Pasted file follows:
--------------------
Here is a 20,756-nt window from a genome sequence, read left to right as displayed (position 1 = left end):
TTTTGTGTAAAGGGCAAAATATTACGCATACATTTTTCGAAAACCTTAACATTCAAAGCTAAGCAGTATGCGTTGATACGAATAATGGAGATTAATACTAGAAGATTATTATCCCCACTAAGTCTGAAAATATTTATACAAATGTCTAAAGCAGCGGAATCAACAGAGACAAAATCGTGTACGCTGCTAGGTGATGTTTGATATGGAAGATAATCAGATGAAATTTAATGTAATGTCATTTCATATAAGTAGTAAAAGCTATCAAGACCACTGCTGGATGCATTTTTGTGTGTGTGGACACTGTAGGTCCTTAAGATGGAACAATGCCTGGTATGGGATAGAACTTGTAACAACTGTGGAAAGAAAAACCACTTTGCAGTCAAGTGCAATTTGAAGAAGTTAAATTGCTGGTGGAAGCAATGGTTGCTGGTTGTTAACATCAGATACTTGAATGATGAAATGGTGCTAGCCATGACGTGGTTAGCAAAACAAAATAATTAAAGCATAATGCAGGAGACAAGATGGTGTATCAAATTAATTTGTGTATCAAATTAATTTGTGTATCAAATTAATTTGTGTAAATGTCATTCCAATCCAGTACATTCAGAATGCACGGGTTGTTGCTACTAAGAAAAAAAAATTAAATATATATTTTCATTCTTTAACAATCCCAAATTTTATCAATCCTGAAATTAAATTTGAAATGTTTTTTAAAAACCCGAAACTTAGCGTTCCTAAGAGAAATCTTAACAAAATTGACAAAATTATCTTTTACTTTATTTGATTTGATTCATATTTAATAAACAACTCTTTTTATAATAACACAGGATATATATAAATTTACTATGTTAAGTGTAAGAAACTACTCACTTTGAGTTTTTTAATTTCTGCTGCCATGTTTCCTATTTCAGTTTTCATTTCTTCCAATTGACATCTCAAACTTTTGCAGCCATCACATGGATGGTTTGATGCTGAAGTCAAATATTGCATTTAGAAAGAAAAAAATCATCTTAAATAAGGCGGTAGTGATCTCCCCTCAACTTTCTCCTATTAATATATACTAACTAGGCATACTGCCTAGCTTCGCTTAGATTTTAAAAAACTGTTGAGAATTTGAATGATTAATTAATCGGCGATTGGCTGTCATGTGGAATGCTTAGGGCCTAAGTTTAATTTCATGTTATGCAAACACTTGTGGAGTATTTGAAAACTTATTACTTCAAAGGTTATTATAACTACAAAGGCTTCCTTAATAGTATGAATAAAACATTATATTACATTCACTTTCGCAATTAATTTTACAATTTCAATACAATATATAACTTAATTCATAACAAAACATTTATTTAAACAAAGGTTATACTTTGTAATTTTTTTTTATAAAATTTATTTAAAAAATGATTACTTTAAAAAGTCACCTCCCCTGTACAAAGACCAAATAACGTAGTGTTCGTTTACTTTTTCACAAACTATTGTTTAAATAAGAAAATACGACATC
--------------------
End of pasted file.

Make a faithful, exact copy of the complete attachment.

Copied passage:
Here is a 20,756-nt window from a genome sequence, read left to right as displayed (position 1 = left end):
TTTTGTGTAAAGGGCAAAATATTACGCATACATTTTTCGAAAACCTTAACATTCAAAGCTAAGCAGTATGCGTTGATACGAATAATGGAGATTAATACTAGAAGATTATTATCCCCACTAAGTCTGAAAATATTTATACAAATGTCTAAAGCAGCGGAATCAACAGAGACAAAATCGTGTACGCTGCTAGGTGATGTTTGATATGGAAGATAATCAGATGAAATTTAATGTAATGTCATTTCATATAAGTAGTAAAAGCTATCAAGACCACTGCTGGATGCATTTTTGTGTGTGTGGACACTGTAGGTCCTTAAGATGGAACAATGCCTGGTATGGGATAGAACTTGTAACAACTGTGGAAAGAAAAACCACTTTGCAGTCAAGTGCAATTTGAAGAAGTTAAATTGCTGGTGGAAGCAATGGTTGCTGGTTGTTAACATCAGATACTTGAATGATGAAATGGTGCTAGCCATGACGTGGTTAGCAAAACAAAATAATTAAAGCATAATGCAGGAGACAAGATGGTGTATCAAATTAATTTGTGTATCAAATTAATTTGTGTATCAAATTAATTTGTGTAAATGTCATTCCAATCCAGTACATTCAGAATGCACGGGTTGTTGCTACTAAGAAAAAAAAATTAAATATATATTTTCATTCTTTAACAATCCCAAATTTTATCAATCCTGAAATTAAATTTGAAATGTTTTTTAAAAACCCGAAACTTAGCGTTCCTAAGAGAAATCTTAACAAAATTGACAAAATTATCTTTTACTTTATTTGATTTGATTCATATTTAATAAACAACTCTTTTTATAATAACACAGGATATATATAAATTTACTATGTTAAGTGTAAGAAACTACTCACTTTGAGTTTTTTAATTTCTGCTGCCATGTTTCCTATTTCAGTTTTCATTTCTTCCAATTGACATCTCAAACTTTTGCAGCCATCACATGGATGGTTTGATGCTGAAGTCAAATATTGCATTTAGAAAGAAAAAAATCATCTTAAATAAGGCGGTAGTGATCTCCCCTCAACTTTCTCCTATTAATATATACTAACTAGGCATACTGCCTAGCTTCGCTTAGATTTTAAAAAACTGTTGAGAATTTGAATGATTAATTAATCGGCGATTGGCTGTCATGTGGAATGCTTAGGGCCTAAGTTTAATTTCATGTTATGCAAACACTTGTGGAGTATTTGAAAACTTATTACTTCAAAGGTTATTATAACTACAAAGGCTTCCTTAATAGTATGAATAAAACATTATATTACATTCACTTTCGCAATTAATTTTACAATTTCAATACAATATATAACTTAATTCATAACAAAACATTTATTTAAACAAAGGTTATACTTTGTAATTTTTTTTTATAAAATTTATTTAAAAAATGATTACTTTAAAAAGTCACCTCCCCTGTACAAAGACCAAATAACGTAGTGTTCGTTTACTTTTTCACAAACTATTGTTTAAATAAGAAAATACGACATC